The Four Keys to Well-Being
The ability to voluntarily bring back a wandering attention over and over again is the very root of judgment, character, and will.
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In 2005, studies began to point out that meditation can change the structure of your brain by thickening the cortex. The cortex controls your attention and emotions.
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It typically refers to a practice for training your attention. It is an awareness that comes through paying attention in the moment, but non-judgmentally.
It involves sitting down with closed eyes and focussing on feeling your breath go in and out. When your attention starts to wander, you take note and bring your attention back to your breath.
Meditation shows reduced activity in the amygdala, our brain’s threat detector. When the amygdala perceives a threat, it sets off the fight-flight-freeze response.
In a study, after practicing mindfulness for 20 minutes per day over just one week, participants showed reduced amygdala reactivity only while they were engaged in mindfulness, suggesting they need regular practice.
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... is a collection of practices aimed at helping us to cultivate moment-to-moment awareness of ourselves and our environment.
Meditation helps to counter our tendency to stop paying attention to new information in our environment. Other studies have found that mindfulness meditation can reduce mind-wandering and improve attention.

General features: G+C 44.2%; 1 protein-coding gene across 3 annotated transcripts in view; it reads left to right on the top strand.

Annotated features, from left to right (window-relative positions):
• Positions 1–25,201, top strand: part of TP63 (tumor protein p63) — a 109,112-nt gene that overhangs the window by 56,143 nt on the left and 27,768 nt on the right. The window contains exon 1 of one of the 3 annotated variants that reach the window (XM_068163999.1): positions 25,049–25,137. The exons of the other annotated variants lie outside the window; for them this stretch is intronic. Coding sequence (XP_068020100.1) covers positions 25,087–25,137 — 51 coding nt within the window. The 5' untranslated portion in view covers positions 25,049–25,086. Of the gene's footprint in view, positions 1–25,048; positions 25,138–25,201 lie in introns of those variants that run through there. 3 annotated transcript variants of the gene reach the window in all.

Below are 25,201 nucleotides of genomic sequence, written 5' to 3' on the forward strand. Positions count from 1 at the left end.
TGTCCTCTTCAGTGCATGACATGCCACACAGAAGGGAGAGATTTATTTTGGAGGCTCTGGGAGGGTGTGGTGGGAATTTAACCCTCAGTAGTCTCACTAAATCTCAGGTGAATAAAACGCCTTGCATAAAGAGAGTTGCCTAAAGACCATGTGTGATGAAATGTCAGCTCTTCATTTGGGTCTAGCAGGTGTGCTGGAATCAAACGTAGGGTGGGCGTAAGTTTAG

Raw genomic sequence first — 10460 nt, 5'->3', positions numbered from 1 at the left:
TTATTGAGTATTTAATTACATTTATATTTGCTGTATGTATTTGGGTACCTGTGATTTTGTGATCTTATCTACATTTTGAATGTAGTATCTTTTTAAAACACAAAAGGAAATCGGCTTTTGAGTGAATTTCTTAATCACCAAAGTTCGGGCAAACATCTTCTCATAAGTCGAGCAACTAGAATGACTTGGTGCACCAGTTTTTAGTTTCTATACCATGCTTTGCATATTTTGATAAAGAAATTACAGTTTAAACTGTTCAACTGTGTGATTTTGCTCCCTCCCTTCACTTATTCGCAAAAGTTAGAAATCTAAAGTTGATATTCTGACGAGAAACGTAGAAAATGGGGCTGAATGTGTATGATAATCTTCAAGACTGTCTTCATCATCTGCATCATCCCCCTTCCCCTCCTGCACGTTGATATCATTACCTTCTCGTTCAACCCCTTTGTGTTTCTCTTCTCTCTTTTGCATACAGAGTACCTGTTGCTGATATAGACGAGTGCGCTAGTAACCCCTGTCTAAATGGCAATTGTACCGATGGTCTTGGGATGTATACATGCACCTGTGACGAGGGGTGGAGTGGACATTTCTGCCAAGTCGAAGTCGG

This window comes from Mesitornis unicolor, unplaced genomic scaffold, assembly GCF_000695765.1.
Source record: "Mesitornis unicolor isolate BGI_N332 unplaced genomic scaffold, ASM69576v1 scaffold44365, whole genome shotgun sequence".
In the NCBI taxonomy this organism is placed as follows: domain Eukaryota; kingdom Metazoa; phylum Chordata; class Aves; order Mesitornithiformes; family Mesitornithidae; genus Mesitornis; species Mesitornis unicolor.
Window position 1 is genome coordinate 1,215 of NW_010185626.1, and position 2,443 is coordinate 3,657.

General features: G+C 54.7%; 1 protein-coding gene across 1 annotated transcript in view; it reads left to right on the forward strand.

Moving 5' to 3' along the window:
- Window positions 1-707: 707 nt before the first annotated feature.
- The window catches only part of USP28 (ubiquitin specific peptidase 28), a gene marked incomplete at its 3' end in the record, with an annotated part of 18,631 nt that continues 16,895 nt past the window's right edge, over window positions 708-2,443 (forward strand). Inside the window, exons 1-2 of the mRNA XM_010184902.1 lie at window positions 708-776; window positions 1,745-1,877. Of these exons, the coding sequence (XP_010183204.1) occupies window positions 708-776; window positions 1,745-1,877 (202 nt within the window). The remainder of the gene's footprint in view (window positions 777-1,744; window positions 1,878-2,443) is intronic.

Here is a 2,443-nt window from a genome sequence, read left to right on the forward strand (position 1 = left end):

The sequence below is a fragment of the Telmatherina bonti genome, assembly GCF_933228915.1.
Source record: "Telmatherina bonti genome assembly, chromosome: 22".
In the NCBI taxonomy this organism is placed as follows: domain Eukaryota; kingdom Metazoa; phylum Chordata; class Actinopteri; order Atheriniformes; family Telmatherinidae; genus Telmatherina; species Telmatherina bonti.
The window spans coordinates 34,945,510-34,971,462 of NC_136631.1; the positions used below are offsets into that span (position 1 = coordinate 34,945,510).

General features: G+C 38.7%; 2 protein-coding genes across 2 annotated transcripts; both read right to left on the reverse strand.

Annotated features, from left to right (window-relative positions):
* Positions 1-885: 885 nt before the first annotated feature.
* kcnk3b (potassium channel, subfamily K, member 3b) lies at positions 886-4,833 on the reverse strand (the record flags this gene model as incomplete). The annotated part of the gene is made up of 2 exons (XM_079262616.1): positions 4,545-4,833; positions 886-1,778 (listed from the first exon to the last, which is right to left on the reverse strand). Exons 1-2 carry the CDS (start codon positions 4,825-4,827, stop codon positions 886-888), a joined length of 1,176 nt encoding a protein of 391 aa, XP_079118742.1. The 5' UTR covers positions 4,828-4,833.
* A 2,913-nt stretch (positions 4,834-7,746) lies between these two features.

Larger randomized controlled trials are still needed to understand how meditation might work with other treatments to help people manage attention-deficit disorders.
Long-term, consistent meditation mindfulness changes our ability to handle stress in a better, more sustainable way.
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The inventor of Mindfulness-Based Stress Reduction proclaims that mindfulness may "be the only promise the species and the planet have for making it through the next couple of hundred years...
Although mindfulness originated from Buddhism, it has been stripped from most of its teachings.
What remains is nothing more than a self-help tool to help one get used to the very conditions that caused the problems. While is it a noble aim to reduce stress and anxiety, it is more important to acknowledge and address the underlying cause of the suffering.
The message of the mindfulness movement is that the underlying cause is in our mind - a "thinking disease" or a kind of attention deficit disorder.
Rather than discussing how attention is monetized and manipulated by corporations, mindfulness advocates to view the crisis as an internal battle. The result is that we meekly retreat into the private sphere without critically engaging with the causes of suffering in the structures of power and economic systems of capitalist society.
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